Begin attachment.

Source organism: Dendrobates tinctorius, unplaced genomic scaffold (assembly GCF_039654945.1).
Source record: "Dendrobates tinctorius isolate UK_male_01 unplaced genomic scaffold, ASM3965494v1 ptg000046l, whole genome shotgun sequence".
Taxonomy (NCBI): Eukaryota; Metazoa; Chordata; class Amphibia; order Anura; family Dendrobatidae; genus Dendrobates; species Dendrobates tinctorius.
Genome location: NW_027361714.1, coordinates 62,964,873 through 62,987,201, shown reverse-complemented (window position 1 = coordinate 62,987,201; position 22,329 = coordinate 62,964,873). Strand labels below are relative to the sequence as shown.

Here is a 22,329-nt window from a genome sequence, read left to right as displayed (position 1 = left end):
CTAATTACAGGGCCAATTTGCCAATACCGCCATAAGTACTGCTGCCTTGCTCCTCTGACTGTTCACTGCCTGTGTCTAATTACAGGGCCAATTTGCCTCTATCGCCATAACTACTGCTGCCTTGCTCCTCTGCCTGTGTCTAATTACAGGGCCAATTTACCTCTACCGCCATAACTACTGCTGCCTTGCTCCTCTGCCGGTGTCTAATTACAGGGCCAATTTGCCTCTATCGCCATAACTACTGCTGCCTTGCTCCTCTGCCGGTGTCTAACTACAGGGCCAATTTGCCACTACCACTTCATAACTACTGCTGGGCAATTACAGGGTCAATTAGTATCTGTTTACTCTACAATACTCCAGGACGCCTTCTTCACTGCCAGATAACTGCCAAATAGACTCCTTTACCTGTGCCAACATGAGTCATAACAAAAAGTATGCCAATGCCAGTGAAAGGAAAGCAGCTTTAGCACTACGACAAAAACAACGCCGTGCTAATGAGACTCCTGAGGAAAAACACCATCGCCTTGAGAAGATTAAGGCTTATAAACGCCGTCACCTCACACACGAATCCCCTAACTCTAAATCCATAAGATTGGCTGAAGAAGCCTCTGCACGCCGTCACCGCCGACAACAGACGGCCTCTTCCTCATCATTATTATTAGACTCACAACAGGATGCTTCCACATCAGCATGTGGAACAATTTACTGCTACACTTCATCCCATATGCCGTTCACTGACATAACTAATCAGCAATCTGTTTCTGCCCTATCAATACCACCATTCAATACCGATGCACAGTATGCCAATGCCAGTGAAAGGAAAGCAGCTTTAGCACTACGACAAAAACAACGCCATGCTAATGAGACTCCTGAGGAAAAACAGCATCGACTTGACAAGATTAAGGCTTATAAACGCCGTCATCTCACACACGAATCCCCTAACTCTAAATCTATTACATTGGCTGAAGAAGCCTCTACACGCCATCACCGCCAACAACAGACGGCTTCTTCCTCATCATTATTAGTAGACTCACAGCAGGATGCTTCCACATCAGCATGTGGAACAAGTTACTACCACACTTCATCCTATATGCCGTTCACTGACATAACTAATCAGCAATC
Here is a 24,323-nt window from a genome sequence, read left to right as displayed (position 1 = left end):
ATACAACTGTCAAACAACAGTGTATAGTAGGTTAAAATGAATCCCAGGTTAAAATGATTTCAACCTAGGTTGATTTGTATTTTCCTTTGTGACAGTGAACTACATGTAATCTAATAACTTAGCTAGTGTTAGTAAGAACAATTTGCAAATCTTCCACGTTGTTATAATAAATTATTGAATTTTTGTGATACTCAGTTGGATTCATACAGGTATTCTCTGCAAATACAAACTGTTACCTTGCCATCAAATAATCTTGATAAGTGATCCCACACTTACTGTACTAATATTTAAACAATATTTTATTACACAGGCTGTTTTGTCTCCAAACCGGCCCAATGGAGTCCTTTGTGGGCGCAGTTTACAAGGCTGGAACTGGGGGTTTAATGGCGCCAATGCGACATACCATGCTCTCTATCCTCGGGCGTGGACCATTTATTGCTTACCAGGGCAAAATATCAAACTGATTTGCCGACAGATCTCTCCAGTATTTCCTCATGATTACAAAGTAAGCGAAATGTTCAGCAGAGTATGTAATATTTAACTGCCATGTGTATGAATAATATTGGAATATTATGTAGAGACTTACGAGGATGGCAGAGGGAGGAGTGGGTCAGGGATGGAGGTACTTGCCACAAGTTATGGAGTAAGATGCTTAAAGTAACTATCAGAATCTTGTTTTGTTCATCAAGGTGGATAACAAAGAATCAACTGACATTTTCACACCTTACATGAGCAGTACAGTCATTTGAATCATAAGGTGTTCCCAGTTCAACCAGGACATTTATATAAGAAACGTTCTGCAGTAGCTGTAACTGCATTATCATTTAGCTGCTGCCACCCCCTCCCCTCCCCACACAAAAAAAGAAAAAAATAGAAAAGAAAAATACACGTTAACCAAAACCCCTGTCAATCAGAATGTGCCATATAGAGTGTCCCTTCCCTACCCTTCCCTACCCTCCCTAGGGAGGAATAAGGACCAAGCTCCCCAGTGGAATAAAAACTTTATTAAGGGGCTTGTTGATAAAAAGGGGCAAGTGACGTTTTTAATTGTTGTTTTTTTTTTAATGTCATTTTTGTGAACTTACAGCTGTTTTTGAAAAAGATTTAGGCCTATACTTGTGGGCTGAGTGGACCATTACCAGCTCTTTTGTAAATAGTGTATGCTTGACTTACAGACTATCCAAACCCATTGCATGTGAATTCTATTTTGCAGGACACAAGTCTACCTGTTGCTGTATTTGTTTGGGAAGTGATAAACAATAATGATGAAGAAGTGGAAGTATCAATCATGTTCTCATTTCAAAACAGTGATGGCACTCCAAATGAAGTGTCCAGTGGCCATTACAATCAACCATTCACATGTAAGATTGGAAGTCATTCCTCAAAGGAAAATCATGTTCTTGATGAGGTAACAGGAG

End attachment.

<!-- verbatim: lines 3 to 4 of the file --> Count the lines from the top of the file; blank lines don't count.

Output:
Taxonomy (NCBI): Eukaryota; Metazoa; Chordata; class Amphibia; order Anura; family Dendrobatidae; genus Dendrobates; species Dendrobates tinctorius.
Genome location: NW_027361714.1, coordinates 62,964,873 through 62,987,201, shown reverse-complemented (window position 1 = coordinate 62,987,201; position 22,329 = coordinate 62,964,873). Strand labels below are relative to the sequence as shown.